>>> It should be trivial to optimize if someone cares. I believe all you
>>> need to do is skip emitting the SNE and instead copy src[0] to temp
>>> under these circumstances:
>>>    if (ir->operands[0]->type == glsl_type::bool_type &&
>>>        ir->operands[1]->as_constant() &&
>>>        ir->operands[1]->as_constant()->is_zero())
>> As long as you can build the gallium swrast (and enable debug), you
>> can add ST_DEBUG=tgsi to get the generated TGSI printed out.
> Does the generated TGSI really matter?  We don't generally care if a
> change causes more NIR instructions to be generated, for example...
> unless it's a massive amount more.


> The real question is what actually gets executed on the GPUs.  If we
> produce more intermediate instructions, but the backends still generate
> the same (or perhaps even better) code, it should be okay.  Does any GPU
> actually emit worse code due to this change or the related changes later
> in the series?

I full agree with your comments. If there's a sampler shader, I can
easily test what nouveau does with it... I was going based on how I
thought it would work though based on my familiarity with the various
optimizations. I could have gotten it wrong though. The problem is
that the boolean-ness of the values gets lost, and these optimizations
become less safe. Or less detected.

I can guarantee that it'll generate an extra instruction nv30 since
that doesn't have a compiler, so it'll go from just "DP4" to "SNE;
DP4". But I don't know if I care *that* much.

So this is the test I came up with:

IMM[0] UINT32 { 0, 0, 0, 0 }
0: MOV TEMP[0], IN[0]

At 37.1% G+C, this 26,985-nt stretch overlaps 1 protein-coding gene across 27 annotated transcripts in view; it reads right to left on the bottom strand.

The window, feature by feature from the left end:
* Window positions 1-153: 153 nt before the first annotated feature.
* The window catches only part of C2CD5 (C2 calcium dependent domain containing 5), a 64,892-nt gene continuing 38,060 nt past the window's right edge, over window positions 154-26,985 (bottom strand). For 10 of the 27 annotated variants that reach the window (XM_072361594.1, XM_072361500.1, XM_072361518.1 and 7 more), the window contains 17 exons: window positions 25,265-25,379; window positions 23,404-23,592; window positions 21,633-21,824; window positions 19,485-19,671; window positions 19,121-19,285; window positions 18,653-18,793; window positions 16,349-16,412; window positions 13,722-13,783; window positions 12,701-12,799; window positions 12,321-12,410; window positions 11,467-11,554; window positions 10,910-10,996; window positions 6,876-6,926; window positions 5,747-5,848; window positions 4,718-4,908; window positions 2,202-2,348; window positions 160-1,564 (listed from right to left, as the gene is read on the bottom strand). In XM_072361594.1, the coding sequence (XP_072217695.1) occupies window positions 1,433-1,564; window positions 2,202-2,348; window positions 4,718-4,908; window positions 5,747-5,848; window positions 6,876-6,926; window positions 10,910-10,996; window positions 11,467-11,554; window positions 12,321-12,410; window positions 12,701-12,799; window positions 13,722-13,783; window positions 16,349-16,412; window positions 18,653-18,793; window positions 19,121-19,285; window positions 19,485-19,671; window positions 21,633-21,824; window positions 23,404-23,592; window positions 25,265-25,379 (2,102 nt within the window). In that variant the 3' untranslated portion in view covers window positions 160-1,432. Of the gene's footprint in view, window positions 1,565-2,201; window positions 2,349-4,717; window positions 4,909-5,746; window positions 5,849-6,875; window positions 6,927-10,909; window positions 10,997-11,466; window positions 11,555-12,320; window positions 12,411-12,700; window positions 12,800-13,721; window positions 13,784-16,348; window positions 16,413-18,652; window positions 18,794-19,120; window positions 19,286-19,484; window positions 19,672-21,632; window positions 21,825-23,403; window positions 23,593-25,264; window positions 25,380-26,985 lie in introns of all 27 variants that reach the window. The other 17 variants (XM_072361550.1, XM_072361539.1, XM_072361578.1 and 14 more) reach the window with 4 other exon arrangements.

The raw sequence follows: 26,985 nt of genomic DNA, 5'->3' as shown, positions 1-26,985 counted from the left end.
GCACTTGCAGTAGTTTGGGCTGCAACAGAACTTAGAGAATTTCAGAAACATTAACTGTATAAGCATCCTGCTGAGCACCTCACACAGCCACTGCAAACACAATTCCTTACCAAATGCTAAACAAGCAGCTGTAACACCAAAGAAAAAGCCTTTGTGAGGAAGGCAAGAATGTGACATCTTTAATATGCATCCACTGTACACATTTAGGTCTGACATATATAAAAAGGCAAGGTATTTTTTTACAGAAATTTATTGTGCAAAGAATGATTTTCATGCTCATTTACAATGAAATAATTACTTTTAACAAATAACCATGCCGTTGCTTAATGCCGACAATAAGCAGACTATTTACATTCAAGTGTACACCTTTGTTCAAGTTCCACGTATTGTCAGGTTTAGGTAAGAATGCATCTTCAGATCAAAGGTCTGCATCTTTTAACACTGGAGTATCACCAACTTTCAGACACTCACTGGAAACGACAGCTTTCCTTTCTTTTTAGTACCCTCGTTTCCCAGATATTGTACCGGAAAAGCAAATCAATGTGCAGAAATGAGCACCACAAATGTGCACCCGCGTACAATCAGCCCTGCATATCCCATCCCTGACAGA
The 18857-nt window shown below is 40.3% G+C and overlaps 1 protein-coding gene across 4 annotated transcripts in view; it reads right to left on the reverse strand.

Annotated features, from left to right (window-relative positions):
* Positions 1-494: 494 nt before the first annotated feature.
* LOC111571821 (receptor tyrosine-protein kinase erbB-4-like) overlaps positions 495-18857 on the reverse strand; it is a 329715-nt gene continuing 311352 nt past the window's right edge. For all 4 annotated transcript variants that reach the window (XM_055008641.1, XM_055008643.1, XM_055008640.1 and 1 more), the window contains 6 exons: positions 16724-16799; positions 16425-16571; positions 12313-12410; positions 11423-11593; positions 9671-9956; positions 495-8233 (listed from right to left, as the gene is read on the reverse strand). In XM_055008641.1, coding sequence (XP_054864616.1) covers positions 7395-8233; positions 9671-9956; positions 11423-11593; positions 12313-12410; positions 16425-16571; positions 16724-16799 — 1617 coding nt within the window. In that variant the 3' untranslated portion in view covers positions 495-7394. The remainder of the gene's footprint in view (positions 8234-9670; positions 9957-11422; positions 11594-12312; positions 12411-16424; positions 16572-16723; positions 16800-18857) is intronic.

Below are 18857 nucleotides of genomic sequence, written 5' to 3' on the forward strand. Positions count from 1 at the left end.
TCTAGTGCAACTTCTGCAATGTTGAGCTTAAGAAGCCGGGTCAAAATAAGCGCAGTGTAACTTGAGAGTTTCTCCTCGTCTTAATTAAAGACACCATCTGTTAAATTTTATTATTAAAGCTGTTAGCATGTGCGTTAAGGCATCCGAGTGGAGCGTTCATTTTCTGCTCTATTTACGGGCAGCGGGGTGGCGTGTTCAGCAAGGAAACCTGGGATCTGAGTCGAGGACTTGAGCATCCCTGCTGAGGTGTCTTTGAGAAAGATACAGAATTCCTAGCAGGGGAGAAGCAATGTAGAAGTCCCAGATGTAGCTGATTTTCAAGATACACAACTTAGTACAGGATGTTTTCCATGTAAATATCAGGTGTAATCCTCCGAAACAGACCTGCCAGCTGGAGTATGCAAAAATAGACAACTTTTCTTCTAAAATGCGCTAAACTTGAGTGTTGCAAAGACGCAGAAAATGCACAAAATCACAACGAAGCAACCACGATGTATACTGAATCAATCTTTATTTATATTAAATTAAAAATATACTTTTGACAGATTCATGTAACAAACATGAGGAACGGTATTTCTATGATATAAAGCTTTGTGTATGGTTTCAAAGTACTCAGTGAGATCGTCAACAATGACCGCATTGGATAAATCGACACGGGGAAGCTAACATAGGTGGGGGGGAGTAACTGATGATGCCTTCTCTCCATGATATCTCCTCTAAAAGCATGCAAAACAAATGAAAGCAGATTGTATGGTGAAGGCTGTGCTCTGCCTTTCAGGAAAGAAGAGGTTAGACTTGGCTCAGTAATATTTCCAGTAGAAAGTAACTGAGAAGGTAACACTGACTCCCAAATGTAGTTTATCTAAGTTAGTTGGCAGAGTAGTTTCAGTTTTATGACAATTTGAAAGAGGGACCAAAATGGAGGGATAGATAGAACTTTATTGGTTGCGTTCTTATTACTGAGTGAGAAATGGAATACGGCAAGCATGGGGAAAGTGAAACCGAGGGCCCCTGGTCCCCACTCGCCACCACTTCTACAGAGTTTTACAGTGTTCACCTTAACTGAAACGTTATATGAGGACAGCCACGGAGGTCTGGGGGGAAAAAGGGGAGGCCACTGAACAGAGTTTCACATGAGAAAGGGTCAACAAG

1: USNE TEMP[0], TEMP[0], IMM[0]
2: OR TEMP[0].x, TEMP[0].xxxx, TEMP[0].yyyy
3: OR TEMP[0].x, TEMP[0].xxxx, TEMP[0].zzzz
4: OR TEMP[0].x, TEMP[0].xxxx, TEMP[0].wwww
5: MOV OUT[0], TEMP[0].xxxx
9: END

So let's see what happens on nv50 (targeted at a G84 to avoid
potential G80-related idiocy... don't think there would be any here,
but who knows):

NV50_PROG_DEBUG=1 ./src/gallium/drivers/nouveau/nouveau_compiler -a 84 slt.tgsi

which ends up in:

EMIT: mov u32 $r4 0x00000000 (8)
EMIT: set u32 $r1 ne $r1 $r4 (8)
EMIT: set u32 $r2 ne $r2 $r4 (8)
EMIT: set u32 $r3 ne $r3 $r4 (8)
EMIT: set u32 $r0 ne $r0 $r4 (8)
EMIT: or u32 $r1 $r1 $r2 (8)
EMIT: or u32 $r1 $r1 $r3 (8)
EMIT: or u32 $r3 $r1 $r0 (8)

Naturally, those set's all go away if the USNE does. With -a c0 (i.e.
fermi, which will be ~identical for everything later as well), we get:

  6: set u8 $p0 ne u32 $r1 $r63 (8)
  7: set or u8 $p0 ne u32 $r2 $r63 $p0 (8)
  8: set or u8 $p0 ne u32 $r3 $r63 $p0 (8)
  9: set or u32 $r3 ne $r0 $r63 $p0 (8)

[$r63 is always 0]

And without the USNE it just has the or's:

  6: or u32 $r1 $r1 $r2 (8)
  7: or u32 $r1 $r1 $r3 (8)
  8: or u32 $r3 $r1 $r0 (8)

[I'm ignoring the unrelated bits, like moving stuff around,
interpolation, etc]. If nothing else, this is one less instruction.

Basically the issue is that we don't have the information that the
input is a *clean* bool, like we would if there were type info, and so
we must "clean" it first. We could try to see if the input comes from
another set... and we sometimes do, but for a limited quantity of
scenarios, and I don't think this is one of them.